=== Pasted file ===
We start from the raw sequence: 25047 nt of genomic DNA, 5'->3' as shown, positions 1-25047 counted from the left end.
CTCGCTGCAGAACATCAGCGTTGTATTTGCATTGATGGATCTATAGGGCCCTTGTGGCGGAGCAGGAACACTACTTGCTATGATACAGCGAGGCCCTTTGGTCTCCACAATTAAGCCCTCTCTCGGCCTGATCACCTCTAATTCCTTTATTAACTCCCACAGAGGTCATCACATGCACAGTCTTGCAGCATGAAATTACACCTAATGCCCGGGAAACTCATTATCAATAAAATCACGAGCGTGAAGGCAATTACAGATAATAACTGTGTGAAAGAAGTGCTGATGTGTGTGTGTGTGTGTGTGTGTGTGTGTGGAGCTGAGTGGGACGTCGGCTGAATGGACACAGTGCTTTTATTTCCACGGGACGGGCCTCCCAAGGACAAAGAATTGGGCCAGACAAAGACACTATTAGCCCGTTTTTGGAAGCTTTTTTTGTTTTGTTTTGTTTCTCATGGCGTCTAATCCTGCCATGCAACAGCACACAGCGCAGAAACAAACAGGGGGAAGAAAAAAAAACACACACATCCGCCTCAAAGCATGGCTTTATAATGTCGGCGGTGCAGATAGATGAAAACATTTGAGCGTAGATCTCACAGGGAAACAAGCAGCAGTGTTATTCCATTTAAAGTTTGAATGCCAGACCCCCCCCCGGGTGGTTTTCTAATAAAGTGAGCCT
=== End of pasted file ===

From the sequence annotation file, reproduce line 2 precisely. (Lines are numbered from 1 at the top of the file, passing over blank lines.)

CTCGCTGCAGAACATCAGCGTTGTATTTGCATTGATGGATCTATAGGGCCCTTGTGGCGGAGCAGGAACACTACTTGCTATGATACAGCGAGGCCCTTTGGTCTCCACAATTAAGCCCTCTCTCGGCCTGATCACCTCTAATTCCTTTATTAACTCCCACAGAGGTCATCACATGCACAGTCTTGCAGCATGAAATTACACCTAATGCCCGGGAAACTCATTATCAATAAAATCACGAGCGTGAAGGCAATTACAGATAATAACTGTGTGAAAGAAGTGCTGATGTGTGTGTGTGTGTGTGTGTGTGTGTGTGGAGCTGAGTGGGACGTCGGCTGAATGGACACAGTGCTTTTATTTCCACGGGACGGGCCTCCCAAGGACAAAGAATTGGGCCAGACAAAGACACTATTAGCCCGTTTTTGGAAGCTTTTTTTGTTTTGTTTTGTTTCTCATGGCGTCTAATCCTGCCATGCAACAGCACACAGCGCAGAAACAAACAGGGGGAAGAAAAAAAAACACACACATCCGCCTCAAAGCATGGCTTTATAATGTCGGCGGTGCAGATAGATGAAAACATTTGAGCGTAGATCTCACAGGGAAACAAGCAGCAGTGTTATTCCATTTAAAGTTTGAATGCCAGACCCCCCCCCGGGTGGTTTTCTAATAAAGTGAGCCT